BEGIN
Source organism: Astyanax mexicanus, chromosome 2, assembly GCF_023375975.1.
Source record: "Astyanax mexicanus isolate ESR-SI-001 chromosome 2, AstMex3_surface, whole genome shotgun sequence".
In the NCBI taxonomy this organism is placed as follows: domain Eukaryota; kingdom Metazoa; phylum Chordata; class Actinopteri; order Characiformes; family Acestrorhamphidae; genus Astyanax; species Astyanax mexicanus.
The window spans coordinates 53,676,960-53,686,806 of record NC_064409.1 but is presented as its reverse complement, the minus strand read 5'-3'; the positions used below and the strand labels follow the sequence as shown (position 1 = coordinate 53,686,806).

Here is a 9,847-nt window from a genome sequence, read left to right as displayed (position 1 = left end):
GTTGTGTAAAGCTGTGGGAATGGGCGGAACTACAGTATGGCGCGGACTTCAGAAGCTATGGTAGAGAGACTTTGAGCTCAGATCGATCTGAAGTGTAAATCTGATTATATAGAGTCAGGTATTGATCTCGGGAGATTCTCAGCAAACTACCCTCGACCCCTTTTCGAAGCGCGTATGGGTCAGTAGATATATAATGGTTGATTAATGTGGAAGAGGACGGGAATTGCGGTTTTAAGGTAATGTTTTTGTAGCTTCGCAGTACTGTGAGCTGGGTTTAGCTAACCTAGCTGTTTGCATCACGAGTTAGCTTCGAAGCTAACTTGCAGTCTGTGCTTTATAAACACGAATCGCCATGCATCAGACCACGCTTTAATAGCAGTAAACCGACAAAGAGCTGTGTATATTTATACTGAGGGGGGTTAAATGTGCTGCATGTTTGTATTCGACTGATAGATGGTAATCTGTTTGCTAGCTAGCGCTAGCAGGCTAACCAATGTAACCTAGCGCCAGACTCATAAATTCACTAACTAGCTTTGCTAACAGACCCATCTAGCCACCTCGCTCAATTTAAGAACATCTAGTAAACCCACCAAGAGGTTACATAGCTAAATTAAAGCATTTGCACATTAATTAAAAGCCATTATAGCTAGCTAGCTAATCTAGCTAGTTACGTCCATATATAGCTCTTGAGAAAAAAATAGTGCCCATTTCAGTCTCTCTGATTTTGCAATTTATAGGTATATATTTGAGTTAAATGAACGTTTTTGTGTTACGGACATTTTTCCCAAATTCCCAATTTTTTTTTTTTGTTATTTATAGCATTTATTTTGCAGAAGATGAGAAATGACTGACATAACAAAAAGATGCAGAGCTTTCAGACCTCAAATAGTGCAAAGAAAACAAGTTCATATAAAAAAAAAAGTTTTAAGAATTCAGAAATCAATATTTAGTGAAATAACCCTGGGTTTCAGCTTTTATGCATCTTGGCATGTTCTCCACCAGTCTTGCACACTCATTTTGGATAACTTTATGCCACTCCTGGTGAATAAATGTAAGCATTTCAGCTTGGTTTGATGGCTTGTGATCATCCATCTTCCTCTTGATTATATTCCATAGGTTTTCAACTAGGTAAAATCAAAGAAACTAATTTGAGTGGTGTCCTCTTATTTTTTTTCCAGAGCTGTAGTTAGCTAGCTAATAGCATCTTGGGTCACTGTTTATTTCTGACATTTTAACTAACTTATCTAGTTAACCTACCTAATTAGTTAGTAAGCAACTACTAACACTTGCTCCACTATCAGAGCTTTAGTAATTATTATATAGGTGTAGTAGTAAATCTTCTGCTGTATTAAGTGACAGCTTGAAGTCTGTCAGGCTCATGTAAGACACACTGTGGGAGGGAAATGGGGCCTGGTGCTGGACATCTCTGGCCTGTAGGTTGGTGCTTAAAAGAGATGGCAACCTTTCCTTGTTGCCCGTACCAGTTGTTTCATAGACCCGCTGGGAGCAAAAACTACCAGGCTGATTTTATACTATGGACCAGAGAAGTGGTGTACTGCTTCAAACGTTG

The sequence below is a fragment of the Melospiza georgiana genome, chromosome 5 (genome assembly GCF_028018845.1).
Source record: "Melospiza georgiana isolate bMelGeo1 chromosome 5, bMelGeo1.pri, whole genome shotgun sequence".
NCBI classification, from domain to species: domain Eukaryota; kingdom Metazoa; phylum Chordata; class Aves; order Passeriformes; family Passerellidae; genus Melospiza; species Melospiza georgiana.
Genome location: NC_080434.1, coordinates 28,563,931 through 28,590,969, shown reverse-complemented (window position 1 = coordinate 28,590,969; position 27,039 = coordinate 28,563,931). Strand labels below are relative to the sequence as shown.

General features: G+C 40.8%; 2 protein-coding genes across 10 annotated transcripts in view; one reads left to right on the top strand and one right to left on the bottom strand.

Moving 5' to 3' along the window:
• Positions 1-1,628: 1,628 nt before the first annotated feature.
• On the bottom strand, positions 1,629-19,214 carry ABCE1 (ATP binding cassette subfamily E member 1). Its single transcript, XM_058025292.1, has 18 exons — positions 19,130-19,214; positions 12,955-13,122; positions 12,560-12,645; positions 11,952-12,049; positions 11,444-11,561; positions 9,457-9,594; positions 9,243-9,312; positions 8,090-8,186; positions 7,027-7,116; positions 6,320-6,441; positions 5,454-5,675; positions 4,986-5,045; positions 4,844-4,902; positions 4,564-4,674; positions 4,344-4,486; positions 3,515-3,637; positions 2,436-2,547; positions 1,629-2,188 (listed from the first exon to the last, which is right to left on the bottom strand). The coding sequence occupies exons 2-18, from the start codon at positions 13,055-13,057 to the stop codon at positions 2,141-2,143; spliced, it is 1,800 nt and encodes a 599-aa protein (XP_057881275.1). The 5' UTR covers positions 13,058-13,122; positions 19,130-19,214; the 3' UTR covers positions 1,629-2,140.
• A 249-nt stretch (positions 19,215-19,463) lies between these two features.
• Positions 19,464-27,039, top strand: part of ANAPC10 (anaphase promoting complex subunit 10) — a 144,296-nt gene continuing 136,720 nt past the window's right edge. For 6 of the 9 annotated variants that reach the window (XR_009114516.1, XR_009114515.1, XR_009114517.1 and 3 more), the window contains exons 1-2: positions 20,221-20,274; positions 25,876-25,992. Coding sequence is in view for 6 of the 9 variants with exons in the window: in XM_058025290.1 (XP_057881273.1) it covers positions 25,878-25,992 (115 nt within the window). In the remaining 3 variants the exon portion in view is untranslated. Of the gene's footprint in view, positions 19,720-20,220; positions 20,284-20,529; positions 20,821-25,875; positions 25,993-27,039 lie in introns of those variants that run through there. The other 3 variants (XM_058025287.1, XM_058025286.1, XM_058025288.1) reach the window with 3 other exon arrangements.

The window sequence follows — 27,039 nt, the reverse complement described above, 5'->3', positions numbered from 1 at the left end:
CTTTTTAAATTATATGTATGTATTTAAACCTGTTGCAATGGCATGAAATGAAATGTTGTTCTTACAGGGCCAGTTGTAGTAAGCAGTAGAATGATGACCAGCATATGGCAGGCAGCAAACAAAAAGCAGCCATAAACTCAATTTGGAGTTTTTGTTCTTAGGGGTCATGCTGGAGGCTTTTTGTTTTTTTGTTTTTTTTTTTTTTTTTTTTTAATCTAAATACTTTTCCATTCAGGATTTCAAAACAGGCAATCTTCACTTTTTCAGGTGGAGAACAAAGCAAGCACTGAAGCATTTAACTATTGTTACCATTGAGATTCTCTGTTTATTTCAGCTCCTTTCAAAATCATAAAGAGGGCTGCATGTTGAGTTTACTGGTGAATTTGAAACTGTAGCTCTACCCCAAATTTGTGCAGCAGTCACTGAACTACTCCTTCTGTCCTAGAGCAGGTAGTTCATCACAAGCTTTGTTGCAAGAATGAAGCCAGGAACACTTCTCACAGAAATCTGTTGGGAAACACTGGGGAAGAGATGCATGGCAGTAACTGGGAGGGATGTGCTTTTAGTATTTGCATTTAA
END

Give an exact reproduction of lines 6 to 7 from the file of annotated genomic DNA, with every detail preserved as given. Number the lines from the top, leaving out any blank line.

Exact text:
GTTGTGTAAAGCTGTGGGAATGGGCGGAACTACAGTATGGCGCGGACTTCAGAAGCTATGGTAGAGAGACTTTGAGCTCAGATCGATCTGAAGTGTAAATCTGATTATATAGAGTCAGGTATTGATCTCGGGAGATTCTCAGCAAACTACCCTCGACCCCTTTTCGAAGCGCGTATGGGTCAGTAGATATATAATGGTTGATTAATGTGGAAGAGGACGGGAATTGCGGTTTTAAGGTAATGTTTTTGTAGCTTCGCAGTACTGTGAGCTGGGTTTAGCTAACCTAGCTGTTTGCATCACGAGTTAGCTTCGAAGCTAACTTGCAGTCTGTGCTTTATAAACACGAATCGCCATGCATCAGACCACGCTTTAATAGCAGTAAACCGACAAAGAGCTGTGTATATTTATACTGAGGGGGGTTAAATGTGCTGCATGTTTGTATTCGACTGATAGATGGTAATCTGTTTGCTAGCTAGCGCTAGCAGGCTAACCAATGTAACCTAGCGCCAGACTCATAAATTCACTAACTAGCTTTGCTAACAGACCCATCTAGCCACCTCGCTCAATTTAAGAACATCTAGTAAACCCACCAAGAGGTTACATAGCTAAATTAAAGCATTTGCACATTAATTAAAAGCCATTATAGCTAGCTAGCTAATCTAGCTAGTTACGTCCATATATAGCTCTTGAGAAAAAAATAGTGCCCATTTCAGTCTCTCTGATTTTGCAATTTATAGGTATATATTTGAGTTAAATGAACGTTTTTGTGTTACGGACATTTTTCCCAAATTCCCAATTTTTTTTTTTTGTTATTTATAGCATTTATTTTGCAGAAGATGAGAAATGACTGACATAACAAAAAGATGCAGAGCTTTCAGACCTCAAATAGTGCAAAGAAAACAAGTTCATATAAAAAAAAAAGTTTTAAGAATTCAGAAATCAATATTTAGTGAAATAACCCTGGGTTTCAGCTTTTATGCATCTTGGCATGTTCTCCACCAGTCTTGCACACTCATTTTGGATAACTTTATGCCACTCCTGGTGAATAAATGTAAGCATTTCAGCTTGGTTTGATGGCTTGTGATCATCCATCTTCCTCTTGATTATATTCCATAGGTTTTCAACTAGGTAAAATCAAAGAAACTAATTTGAGTGGTGTCCTCTTATTTTTTTTCCAGAGCTGTAGTTAGCTAGCTAATAGCATCTTGGGTCACTGTTTATTTCTGACATTTTAACTAACTTATCTAGTTAACCTACCTAATTAGTTAGTAAGCAACTACTAACACTTGCTCCACTATCAGAGCTTTAGTAATTATTATATAGGTGTAGTAGTAAATCTTCTGCTGTATTAAGTGACAGCTTGAAGTCTGTCAGGCTCATGTAAGACACACTGTGGGAGGGAAATGGGGCCTGGTGCTGGACATCTCTGGCCTGTAGGTTGGTGCTTAAAAGAGATGGCAACCTTTCCTTGTTGCCCGTACCAGTTGTTTCATAGACCCGCTGGGAGCAAAAACTACCAGGCTGATTTTATACTATGGACCAGAGAAGTGGTGTACTGCTTCAAACGTTG

The sequence below is a fragment of the Melospiza georgiana genome, chromosome 5 (genome assembly GCF_028018845.1).